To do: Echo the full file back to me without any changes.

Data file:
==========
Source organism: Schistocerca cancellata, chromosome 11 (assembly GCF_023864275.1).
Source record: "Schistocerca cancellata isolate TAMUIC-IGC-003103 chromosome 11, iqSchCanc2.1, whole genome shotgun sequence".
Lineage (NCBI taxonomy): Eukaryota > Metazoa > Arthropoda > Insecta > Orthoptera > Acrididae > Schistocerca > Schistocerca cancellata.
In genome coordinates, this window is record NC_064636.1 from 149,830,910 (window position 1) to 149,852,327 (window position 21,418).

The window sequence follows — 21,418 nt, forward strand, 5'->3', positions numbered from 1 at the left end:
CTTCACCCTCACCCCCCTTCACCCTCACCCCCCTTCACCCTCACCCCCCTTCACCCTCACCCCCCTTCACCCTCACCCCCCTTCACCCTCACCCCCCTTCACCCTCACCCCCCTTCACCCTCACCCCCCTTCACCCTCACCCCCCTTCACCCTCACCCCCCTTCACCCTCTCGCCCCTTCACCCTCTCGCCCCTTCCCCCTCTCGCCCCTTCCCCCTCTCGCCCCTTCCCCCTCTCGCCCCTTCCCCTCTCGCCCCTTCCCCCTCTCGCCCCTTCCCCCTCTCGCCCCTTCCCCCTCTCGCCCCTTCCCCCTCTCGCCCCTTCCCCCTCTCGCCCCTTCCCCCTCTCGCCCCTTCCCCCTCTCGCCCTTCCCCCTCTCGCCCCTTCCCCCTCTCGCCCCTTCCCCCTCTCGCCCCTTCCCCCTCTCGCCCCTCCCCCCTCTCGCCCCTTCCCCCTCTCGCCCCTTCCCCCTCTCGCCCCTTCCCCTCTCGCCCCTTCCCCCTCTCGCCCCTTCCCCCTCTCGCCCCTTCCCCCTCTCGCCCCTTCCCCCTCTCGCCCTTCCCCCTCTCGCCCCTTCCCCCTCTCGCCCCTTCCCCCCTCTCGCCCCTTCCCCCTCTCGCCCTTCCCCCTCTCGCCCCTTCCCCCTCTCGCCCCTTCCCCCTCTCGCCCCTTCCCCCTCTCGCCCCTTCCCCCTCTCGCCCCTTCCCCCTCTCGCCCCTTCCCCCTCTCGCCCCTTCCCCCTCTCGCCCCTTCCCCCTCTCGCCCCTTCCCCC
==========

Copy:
Source organism: Schistocerca cancellata, chromosome 11 (assembly GCF_023864275.1).
Source record: "Schistocerca cancellata isolate TAMUIC-IGC-003103 chromosome 11, iqSchCanc2.1, whole genome shotgun sequence".
Lineage (NCBI taxonomy): Eukaryota > Metazoa > Arthropoda > Insecta > Orthoptera > Acrididae > Schistocerca > Schistocerca cancellata.
In genome coordinates, this window is record NC_064636.1 from 149,830,910 (window position 1) to 149,852,327 (window position 21,418).

The window sequence follows — 21,418 nt, forward strand, 5'->3', positions numbered from 1 at the left end:
CTTCACCCTCACCCCCCTTCACCCTCACCCCCCTTCACCCTCACCCCCCTTCACCCTCACCCCCCTTCACCCTCACCCCCCTTCACCCTCACCCCCCTTCACCCTCACCCCCCTTCACCCTCACCCCCCTTCACCCTCACCCCCCTTCACCCTCACCCCCCTTCACCCTCTCGCCCCTTCACCCTCTCGCCCCTTCCCCCTCTCGCCCCTTCCCCCTCTCGCCCCTTCCCCCTCTCGCCCCTTCCCCTCTCGCCCCTTCCCCCTCTCGCCCCTTCCCCCTCTCGCCCCTTCCCCCTCTCGCCCCTTCCCCCTCTCGCCCCTTCCCCCTCTCGCCCCTTCCCCCTCTCGCCCCTTCCCCCTCTCGCCCTTCCCCCTCTCGCCCCTTCCCCCTCTCGCCCCTTCCCCCTCTCGCCCCTTCCCCCTCTCGCCCCTCCCCCCTCTCGCCCCTTCCCCCTCTCGCCCCTTCCCCCTCTCGCCCCTTCCCCTCTCGCCCCTTCCCCCTCTCGCCCCTTCCCCCTCTCGCCCCTTCCCCCTCTCGCCCCTTCCCCCTCTCGCCCTTCCCCCTCTCGCCCCTTCCCCCTCTCGCCCCTTCCCCCCTCTCGCCCCTTCCCCCTCTCGCCCTTCCCCCTCTCGCCCCTTCCCCCTCTCGCCCCTTCCCCCTCTCGCCCCTTCCCCCTCTCGCCCCTTCCCCCTCTCGCCCCTTCCCCCTCTCGCCCCTTCCCCCTCTCGCCCCTTCCCCCTCTCGCCCCTTCCCCCTCTCGCCCCTTCCCCC